Overnight Ratings Lions Owner William Clay Ford Dies At 88 Oakland Teams Still Searching For New Venues U.S. Likely To Set World Cup Attendance Record Lions Ownership Staying In Ford Family Silver Details FiveThirtyEight Relaunch With ESPN Survey Show MLS Popular With Teens Manchester United Set To Ink $1B Nike Pact Classified Advertisements Astros Name Rykoff Social Media Manager
SBD/November 4, 2013/CollegesPrint All
Vanderbilt Univ. AD David Williams said there will be a "real change within the governing structure at the NCAA" in the next 12 to 18 months, according to a Q&A with Jeff Lockridge of the Nashville TENNESSEAN. Williams further discussed the NCAA structure, as well as the new SEC Network. Below are excerpts from the interview.
Q: What is the big thing going on that we should be talking about?
Williams: Probably the biggest thing going on is the governance issue with the NCAA. For the most part, people don’t realize how serious and how ugly this may become. They had their big meeting (last week) where a bunch of people (nine groups, including conference commissioners) came in and presented what they thought the structure should look like and the changes. There were different entities within the governing structure of the NCAA. Most people believe there is some aspect, whether it’s little or large, that’s not working. In all of the time I've been at this, I've never heard the criticism as high as it is now -- at all levels. There’s going to have to be some change. I find it fascinating that within the next 12 to 18 months, you're going to see a real change within the governing structure at the NCAA. Now, I believe you will still have the NCAA. But you if want to go to all levels (of potential answers), someone could say that maybe you won’t have it, or it won’t look like it’s looking now. And then the other thing is, what does it mean? Does it mean that because we are big-time football, we will have a whole other set of rules, and what will those rules be? Will we have separate academic rules? Will we have separate recruiting rules? And this is the real one: Will the concept of amateurism be different?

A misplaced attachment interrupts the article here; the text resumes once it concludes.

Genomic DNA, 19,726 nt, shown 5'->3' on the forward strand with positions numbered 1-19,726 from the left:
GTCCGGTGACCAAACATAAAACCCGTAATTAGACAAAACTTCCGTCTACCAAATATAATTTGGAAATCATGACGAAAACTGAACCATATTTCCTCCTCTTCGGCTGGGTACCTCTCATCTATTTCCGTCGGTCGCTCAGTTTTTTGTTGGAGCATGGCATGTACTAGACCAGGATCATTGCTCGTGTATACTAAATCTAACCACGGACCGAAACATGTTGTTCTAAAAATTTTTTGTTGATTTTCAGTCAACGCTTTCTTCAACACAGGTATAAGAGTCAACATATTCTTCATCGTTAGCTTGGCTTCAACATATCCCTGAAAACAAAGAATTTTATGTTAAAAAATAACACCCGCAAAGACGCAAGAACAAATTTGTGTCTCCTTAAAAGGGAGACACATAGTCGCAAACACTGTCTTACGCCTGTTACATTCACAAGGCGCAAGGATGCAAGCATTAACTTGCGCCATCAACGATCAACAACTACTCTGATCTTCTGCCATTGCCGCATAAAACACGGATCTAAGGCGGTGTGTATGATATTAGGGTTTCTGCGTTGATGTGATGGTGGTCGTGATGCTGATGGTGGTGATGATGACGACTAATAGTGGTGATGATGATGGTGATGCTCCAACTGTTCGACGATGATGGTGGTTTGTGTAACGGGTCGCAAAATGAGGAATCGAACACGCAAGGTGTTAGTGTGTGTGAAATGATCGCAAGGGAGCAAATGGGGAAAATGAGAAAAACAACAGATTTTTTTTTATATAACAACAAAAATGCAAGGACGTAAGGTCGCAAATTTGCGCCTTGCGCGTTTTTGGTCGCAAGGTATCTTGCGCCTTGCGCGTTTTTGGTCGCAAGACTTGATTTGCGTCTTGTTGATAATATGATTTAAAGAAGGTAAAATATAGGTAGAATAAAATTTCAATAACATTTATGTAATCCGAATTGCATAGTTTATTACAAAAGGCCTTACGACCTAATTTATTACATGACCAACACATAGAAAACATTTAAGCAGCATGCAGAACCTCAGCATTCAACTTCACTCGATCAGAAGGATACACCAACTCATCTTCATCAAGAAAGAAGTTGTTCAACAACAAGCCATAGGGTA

Q: Men's basketball ticket sales are not at the level they have been. How closely are you paying attention to that?
Williams: I pay attention to it only because of a revenue issue. You're trying to always improve your facilities, so I look at numbers like that for revenue. And the second thing is what do we need to do in marketing? ... We have to get to a point, not only in basketball but in baseball and football, but we have to get to a point where whatever happens at that game is so unique to what you can see on TV, that you want to be here. You can have one of the best teams in the country and still have ticket problems because you can see the game on TV. We just spent a lot of time at the SEC meetings talking about the fan experience and what all 14 of us need to be doing.
Q: Can you touch on the SEC Network coming up next year and what you are doing around campus in terms of communications to get ready for that?
Williams: There’s going to be a set number of contests that each school needs to have on that channel. So our first level is to try to get to that level that we have the right cameras; we have the right fiber connectivity to do those games; we have the right staffing; we have all of those things. ... One of the things is people have to understand there are 14 schools, and we all aren't going to be on the same level. And some schools are much further ahead in this. Vanderbilt, we really have not done a lot as it relates to sort of our own, I'll say, sort of TV station-light here, whereas some of our sister schools in the conference have been into this for a long time (Nashville TENNESSEAN, 11/3).